Having seen off these forces, I was then taken astrally to London where the ‘Spirit’ told me to clear the darkness from London. I spent several hours channelling God’s love on the city, not knowing exactly what I was doing. At one point, a painting of chessboard in perspective I had done at the age of 18 flashed into my mind for no apparent reason.
The next day, I went to my friend’s. The first thing he told me was that a bomb hadn’t gone off in London. As we were speaking, a newsflash came on the TV: another bomb had been driven across London without going off. It seemed I had channelled God’s Love successfully.
But then it got stranger still. My friend turned his computer around to show me the latest crop circle. It showed a chessboard in perspective, like one I had painted when I was 18. Before I could say anything, he showed that someone had superimposed Leonardo’s Last Supper over the columns in the crop circle also depicted going into the distance.
So the last thing I saw as a man was the Last Supper, a masterpiece that God had had me paint for this moment in a previous life. And I said:
“It’s me. I’m the Messiah. I’ve known this all my life. But I’ve only just realised it.”
So — in line with the codes of the Most Ancient Prophecy, one week, one day before 7777, or Saturday 7th July 2007 — I was anointed by the divine. I can only describe it as ‘the heavens opened’. They poured out not rain but the divine light of God’s love.
The Doors of Perception
The above crop circle or glyph is known as ‘The Doors of Perception’. It appeared in a field by the ancient longbarrow at West Kennet, Wiltshire on 28th June 2007.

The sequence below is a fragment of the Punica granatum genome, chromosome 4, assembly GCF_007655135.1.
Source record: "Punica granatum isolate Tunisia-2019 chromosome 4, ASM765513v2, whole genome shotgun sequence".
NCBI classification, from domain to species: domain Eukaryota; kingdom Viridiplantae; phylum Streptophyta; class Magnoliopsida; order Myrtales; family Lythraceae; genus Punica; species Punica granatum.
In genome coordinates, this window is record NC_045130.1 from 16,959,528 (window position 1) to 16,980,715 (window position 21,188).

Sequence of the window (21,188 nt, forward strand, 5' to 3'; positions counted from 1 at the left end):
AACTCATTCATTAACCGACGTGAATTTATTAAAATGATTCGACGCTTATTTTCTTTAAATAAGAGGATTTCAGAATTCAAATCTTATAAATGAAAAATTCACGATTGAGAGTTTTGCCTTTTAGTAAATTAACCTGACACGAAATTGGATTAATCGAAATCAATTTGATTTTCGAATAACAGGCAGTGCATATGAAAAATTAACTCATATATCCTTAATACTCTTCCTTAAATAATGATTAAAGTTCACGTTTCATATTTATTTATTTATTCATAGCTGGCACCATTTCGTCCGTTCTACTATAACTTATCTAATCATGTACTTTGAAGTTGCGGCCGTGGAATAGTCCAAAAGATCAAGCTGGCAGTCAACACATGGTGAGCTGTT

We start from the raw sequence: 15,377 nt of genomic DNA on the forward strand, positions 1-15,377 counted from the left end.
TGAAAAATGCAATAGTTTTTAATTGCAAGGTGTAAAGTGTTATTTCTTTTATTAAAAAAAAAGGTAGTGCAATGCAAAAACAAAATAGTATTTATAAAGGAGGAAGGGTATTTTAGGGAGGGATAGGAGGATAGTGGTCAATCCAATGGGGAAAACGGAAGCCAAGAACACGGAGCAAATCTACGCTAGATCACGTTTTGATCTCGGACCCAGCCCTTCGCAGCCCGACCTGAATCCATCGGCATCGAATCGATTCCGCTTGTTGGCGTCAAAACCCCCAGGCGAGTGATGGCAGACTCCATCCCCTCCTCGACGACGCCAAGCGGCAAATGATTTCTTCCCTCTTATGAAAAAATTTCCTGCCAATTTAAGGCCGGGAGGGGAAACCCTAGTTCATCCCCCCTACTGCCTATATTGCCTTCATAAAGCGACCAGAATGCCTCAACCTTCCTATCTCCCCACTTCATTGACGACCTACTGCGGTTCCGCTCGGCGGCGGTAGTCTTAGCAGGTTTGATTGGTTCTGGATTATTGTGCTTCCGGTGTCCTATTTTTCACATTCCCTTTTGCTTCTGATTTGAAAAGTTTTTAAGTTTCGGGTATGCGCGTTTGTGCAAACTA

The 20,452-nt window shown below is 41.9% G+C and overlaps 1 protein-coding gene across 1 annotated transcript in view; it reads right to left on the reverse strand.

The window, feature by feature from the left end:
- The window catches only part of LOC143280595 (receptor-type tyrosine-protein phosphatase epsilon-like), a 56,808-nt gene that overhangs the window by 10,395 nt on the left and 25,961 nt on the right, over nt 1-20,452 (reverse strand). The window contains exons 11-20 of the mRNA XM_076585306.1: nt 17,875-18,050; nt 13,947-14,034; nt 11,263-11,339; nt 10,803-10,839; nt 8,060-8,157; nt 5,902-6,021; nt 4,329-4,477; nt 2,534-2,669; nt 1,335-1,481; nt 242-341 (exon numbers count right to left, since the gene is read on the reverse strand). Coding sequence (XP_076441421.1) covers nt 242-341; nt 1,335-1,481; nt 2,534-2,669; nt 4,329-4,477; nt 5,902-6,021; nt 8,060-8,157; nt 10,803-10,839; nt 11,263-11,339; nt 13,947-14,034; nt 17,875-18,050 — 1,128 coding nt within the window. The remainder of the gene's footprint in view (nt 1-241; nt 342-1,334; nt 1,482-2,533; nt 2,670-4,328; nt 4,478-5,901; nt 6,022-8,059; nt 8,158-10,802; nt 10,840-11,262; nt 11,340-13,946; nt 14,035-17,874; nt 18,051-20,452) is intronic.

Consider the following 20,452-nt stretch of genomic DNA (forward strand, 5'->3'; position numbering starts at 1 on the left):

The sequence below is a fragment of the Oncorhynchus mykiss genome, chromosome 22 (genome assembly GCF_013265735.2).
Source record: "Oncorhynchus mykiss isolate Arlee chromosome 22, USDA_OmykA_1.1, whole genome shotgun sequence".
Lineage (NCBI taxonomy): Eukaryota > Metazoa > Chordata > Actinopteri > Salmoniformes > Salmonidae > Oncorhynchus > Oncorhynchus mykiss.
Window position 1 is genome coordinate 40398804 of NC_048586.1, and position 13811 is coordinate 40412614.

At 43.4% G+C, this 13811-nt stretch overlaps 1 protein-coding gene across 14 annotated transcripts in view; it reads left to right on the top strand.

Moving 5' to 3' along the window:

‘Kennet’ is a transliteration of the Hebrew word for ‘sacred or vital knowledge’ in Qabalah.
As soon as I saw it, I realised it was my sign, partly because it made me remember a painting I had done when I was 18.
Part 1, page 118
Lao Tzu, the author of the Dao De Ching, as he is depicted in the South Park episode, Super Best Friends.
In order to attune myself to the divine resonance, I sought inner peace in the only way I knew how. I performed the Qabalistic Cross meditation, also known as ‘the Crucifixion’ (which for some reason I always used to misspell ‘Crucifiction’) partly because you end up making the shape of the Christian Cross.
I finished up face down though because that was the only position I could adopt in the face of the magnificence of creation, which I had just witnessed and downloaded.
Later that day, I had another sign or synchronicity, as the New Agers call it: the first television programme I saw was South Park, the Superbestfriends episode,. In it, Jesus Christ, a man with no magical powers, has to defeat the magickal and evil David Blaine to save humanity, calling on the Superbestfriends Lao Tzu, the Buddha and Krishna, other incarnations of the Jesus soul.
Three weeks later, as the Holy Grail, I found myself in an old VW Polo — or donkey — winging my way to Glastonbury to publicly announce the New Age of the Christ with the reincarnation of Joseph of Arimethea, as also predicted by the Prophecy.
So Christ did not die on a cross to save humanity from its sins. He was metaphorically crucified — made into the equal armed cross symbolising balance, not the cruciform which symbolises a world ‘out of joint’ — to be able to teach each human being the path to their own salvation.
That is an important point. I cannot save you if you do not choose to go on the path to enlightenment. But once you have made that decision, I can teach you the Way (or the Dharma, if you Buddhists prefer I call it that).
So rather than repudiating the tales of the Bible, spare a thought this Good Friday for your own salvation and how you might better serve God and man. In other words, concern yourself not with the splinter in my eye but with the plank in your own.
Then we might finally end once and for all the terrible assault on mankind perpetrated by the dark forces and usher in the Dawn — or Eostre — of the New Age of love, justice and peace.